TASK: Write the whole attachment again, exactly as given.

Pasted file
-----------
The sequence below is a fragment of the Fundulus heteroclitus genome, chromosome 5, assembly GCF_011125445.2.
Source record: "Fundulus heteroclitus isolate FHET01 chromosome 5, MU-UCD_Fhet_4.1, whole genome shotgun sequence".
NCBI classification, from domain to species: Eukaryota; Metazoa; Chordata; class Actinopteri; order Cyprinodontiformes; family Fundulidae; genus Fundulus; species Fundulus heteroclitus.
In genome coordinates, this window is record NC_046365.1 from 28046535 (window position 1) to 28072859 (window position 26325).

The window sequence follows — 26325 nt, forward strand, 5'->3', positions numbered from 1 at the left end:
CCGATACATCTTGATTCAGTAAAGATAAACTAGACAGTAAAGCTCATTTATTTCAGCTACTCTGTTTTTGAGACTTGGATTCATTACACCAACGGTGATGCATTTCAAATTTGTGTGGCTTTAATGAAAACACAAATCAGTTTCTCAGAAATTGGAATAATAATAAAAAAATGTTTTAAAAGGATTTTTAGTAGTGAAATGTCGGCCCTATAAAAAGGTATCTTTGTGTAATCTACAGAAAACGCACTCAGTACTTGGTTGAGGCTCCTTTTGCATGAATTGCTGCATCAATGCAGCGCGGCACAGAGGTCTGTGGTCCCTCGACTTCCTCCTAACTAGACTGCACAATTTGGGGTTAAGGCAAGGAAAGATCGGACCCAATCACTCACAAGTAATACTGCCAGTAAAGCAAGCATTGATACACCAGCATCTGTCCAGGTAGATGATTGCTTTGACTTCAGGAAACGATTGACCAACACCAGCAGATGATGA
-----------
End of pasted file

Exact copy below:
The sequence below is a fragment of the Fundulus heteroclitus genome, chromosome 5, assembly GCF_011125445.2.
Source record: "Fundulus heteroclitus isolate FHET01 chromosome 5, MU-UCD_Fhet_4.1, whole genome shotgun sequence".
NCBI classification, from domain to species: Eukaryota; Metazoa; Chordata; class Actinopteri; order Cyprinodontiformes; family Fundulidae; genus Fundulus; species Fundulus heteroclitus.
In genome coordinates, this window is record NC_046365.1 from 28046535 (window position 1) to 28072859 (window position 26325).

The window sequence follows — 26325 nt, forward strand, 5'->3', positions numbered from 1 at the left end:
CCGATACATCTTGATTCAGTAAAGATAAACTAGACAGTAAAGCTCATTTATTTCAGCTACTCTGTTTTTGAGACTTGGATTCATTACACCAACGGTGATGCATTTCAAATTTGTGTGGCTTTAATGAAAACACAAATCAGTTTCTCAGAAATTGGAATAATAATAAAAAAATGTTTTAAAAGGATTTTTAGTAGTGAAATGTCGGCCCTATAAAAAGGTATCTTTGTGTAATCTACAGAAAACGCACTCAGTACTTGGTTGAGGCTCCTTTTGCATGAATTGCTGCATCAATGCAGCGCGGCACAGAGGTCTGTGGTCCCTCGACTTCCTCCTAACTAGACTGCACAATTTGGGGTTAAGGCAAGGAAAGATCGGACCCAATCACTCACAAGTAATACTGCCAGTAAAGCAAGCATTGATACACCAGCATCTGTCCAGGTAGATGATTGCTTTGACTTCAGGAAACGATTGACCAACACCAGCAGATGATGA